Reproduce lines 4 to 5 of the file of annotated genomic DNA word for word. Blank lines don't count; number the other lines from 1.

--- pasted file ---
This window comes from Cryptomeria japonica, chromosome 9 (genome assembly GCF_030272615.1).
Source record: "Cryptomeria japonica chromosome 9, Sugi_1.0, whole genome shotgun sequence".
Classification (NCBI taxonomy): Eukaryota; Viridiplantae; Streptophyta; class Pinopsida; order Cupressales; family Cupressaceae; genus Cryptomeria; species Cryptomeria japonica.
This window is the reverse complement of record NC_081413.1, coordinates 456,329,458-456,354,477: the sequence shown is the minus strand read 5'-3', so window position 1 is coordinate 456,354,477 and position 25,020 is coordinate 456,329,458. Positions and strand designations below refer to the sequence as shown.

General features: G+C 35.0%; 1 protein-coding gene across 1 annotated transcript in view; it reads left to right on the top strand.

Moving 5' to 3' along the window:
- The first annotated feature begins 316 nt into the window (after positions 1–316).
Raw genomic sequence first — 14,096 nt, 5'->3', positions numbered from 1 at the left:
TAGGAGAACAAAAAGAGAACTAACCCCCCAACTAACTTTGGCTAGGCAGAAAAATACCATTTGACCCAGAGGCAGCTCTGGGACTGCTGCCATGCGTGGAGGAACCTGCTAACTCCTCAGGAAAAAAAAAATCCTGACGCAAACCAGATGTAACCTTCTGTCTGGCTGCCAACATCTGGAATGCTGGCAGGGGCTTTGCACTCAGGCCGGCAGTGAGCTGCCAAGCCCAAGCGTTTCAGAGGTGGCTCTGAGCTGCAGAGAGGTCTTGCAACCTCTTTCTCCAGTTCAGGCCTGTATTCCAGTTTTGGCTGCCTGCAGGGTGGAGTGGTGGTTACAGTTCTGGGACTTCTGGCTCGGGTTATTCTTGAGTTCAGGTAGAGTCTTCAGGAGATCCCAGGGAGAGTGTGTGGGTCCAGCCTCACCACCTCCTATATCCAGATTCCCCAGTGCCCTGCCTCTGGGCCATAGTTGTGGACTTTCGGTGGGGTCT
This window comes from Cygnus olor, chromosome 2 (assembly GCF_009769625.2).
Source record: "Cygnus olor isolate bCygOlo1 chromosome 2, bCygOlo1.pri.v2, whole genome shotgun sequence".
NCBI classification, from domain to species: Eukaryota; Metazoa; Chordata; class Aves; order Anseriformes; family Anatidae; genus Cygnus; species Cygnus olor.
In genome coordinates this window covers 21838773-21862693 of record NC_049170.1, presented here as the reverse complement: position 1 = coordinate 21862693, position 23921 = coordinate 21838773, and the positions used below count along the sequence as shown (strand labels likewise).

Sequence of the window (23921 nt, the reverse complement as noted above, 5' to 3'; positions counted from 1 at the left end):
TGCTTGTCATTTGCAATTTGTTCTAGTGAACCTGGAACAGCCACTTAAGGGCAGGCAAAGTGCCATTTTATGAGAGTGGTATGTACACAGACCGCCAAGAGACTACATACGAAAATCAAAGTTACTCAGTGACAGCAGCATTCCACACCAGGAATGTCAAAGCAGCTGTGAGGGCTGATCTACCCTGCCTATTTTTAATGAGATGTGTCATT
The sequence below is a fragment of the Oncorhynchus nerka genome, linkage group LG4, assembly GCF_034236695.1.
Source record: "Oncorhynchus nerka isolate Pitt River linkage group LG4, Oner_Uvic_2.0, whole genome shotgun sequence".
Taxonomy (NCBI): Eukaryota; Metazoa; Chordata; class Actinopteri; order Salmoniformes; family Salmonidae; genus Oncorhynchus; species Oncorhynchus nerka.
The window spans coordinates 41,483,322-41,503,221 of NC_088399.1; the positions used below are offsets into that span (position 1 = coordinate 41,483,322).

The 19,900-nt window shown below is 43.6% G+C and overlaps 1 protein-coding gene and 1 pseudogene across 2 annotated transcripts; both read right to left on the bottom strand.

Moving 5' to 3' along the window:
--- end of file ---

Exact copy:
This window is the reverse complement of record NC_081413.1, coordinates 456,329,458-456,354,477: the sequence shown is the minus strand read 5'-3', so window position 1 is coordinate 456,354,477 and position 25,020 is coordinate 456,329,458. Positions and strand designations below refer to the sequence as shown.

General features: G+C 35.0%; 1 protein-coding gene across 1 annotated transcript in view; it reads left to right on the top strand.